City council approves major changes to restaurant grading system
The New York City Council on Wednesday approved a package of bills that will reduce the fines restaurant owners pay for minor health infractions. Read more: CBS New York
Off-duty cop busted after crashing while driving drunk in Queens
An off-duty cop who was driving drunk hit a car in Queens and took off, police said Wednesday. Read more: New York Daily News
President Obama to seek opening with GOP leaders on shutdown
President Barack Obama is hosting top House Republicans to seek an opening in an impasse that has shuttered much of the government and threatens a catastrophic federal default. Read more: AP
It took cops only minutes to recover a stolen cell phone and catch the robbery suspect thanks to an iPhone tracking app.
The 17-year-old victim was standing at a Corona bus stop on the Horace Harding Expressway near 99th Street around 8:45 p.m. Friday when she was robbed, said police.
The suspect came up to the teen, placed his hands over her and choked her while removing her iPhone from her handbag, then pushed to the victim to the ground, said cops. He then jumped into the rear passenger side of a vehicle and fled the scene.
The victim was not injured in the incident.
Responding officers were able to initiate the “Find My iPhone” app and track the stolen cell phone to Myrtle Avenue and 85th Street where they found the car around 9 p.m., said police.
Cops pulled the vehicle over and arrested the suspect who allegedly took the iPhone as well another man and a woman who were inside the car.
The stolen iPhone was recovered and returned to the victim.
Michael Iglesias, 29 has been charged with robbery and criminal possession of stolen Property. Augustin Rodriguez, 27, and Sayli Llonch, 28 have also been charged with criminal possession of stolen property, said police.
But a spokesperson for the Queens District Attorney’s office told the New York Postthere wasn’t sufficient evidence to prosecute Rodriguez or Llonch.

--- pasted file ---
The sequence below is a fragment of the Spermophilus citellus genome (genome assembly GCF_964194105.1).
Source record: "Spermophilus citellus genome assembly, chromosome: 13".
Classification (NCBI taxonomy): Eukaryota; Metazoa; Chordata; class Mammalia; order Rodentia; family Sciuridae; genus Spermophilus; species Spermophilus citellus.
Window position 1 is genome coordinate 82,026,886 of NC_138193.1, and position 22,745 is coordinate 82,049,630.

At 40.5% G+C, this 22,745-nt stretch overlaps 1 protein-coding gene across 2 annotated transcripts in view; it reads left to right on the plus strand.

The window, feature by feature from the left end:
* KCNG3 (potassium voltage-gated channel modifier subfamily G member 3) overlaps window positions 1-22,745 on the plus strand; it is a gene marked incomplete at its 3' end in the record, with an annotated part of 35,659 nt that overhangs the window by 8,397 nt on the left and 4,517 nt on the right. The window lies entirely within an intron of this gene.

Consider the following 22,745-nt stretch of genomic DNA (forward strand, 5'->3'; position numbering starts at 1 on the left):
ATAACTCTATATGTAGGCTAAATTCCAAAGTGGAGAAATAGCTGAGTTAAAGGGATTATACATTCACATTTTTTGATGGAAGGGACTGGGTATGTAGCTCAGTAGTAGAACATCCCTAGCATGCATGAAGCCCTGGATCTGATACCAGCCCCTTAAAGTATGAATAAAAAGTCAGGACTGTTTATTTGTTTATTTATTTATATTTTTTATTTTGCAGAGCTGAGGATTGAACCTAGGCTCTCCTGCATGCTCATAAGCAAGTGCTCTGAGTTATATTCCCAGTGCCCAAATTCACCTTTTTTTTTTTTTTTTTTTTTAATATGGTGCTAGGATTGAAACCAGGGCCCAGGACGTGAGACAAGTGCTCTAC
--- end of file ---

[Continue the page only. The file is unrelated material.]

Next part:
A Jackson Heights man has been arrested and charged for the murder of another man on Roosevelt Avenue.
According to the NYPD, on Friday, September 20 at approximately 5:54 p.m., after responding to a report of a man shot at 80th Street and Roosevelt Avenue, police found Ivan Rodriguez, 33, of Corona in front of 89-09 Roosevelt Avenue with a gunshot wound to his neck and head. He was taken to Elmhurst Hospital where he was pronounced dead on arrival.
Police arrested Pedro Silva, 20, of Jackson Heights in connection to the incident. He has been charged with two counts of murder, three counts of criminal possession of a weapon and two counts of criminal use of a firearm.
Three volunteer EMTs have been arrested after allegedly stealing more than $325,000 from a not-for-profit volunteer ambulance group, according to the attorney general.
State Attorney General Eric Schneiderman announced on Friday, September 20 that Daniel Dominguez, 37, Daryl Adeva, 31, and David Moretti, 41, were arrested for stealing from bank accounts of the Corona Community Volunteer Ambulance Corps (CCAC).
“These emergency medical technicians, who were entrusted with providing medical services and transportation for New York residents, instead took advantage of their positions and used a not-for-profit ambulance corps as their own personal piggy bank,” said Schneiderman. “My office will continue to weed out theft and fraud in charitable organizations and prosecute criminals who take advantage of the public’s trust.”
The arrests took place after the Attorney General’s Charities Bureau received a complaint from CCAC board members about “possible missing and misappropriated funds from CCAC bank accounts.”
According to a felony complaint, the investigation found that while Dominguez served as a board member and treasurer of CCAC, he stole more than $300,000 from the nonprofit’s bank accounts by transferring funds directly to his personal accounts. He then allegedly used the money to go on trips to Disney World and Niagara Falls, and purchased luxury car service trips and expensive meals.
In a second felony complaint, Dominguez allegedly helped Adeva, another CCAC board member, make an unauthorized transfer of $8,960 to his own account. The Attorney General also charged Moretti, who served as a board member and president of CCAC, in a third felony complaint for stealing more than $11,000 from the nonprofit between September 2008 and May 2011.
“Moretti received wire transfers, cash withdrawals and unauthorized credit card purchases,” said the complaint. “These purchases included overseas money transfer and personal car payments, all made without the permission of the CCAC board members.”
All three volunteer EMTs were arrested and arraigned on September 20 on grand larceny charges.
If convicted, Dominguez, who was charged with grand larceny in the second degree, faces up to five to 15 years in prison. Moretti and Adeva were both charged with grand larceny in the third degree and each face up to two and one-third to seven years in prison.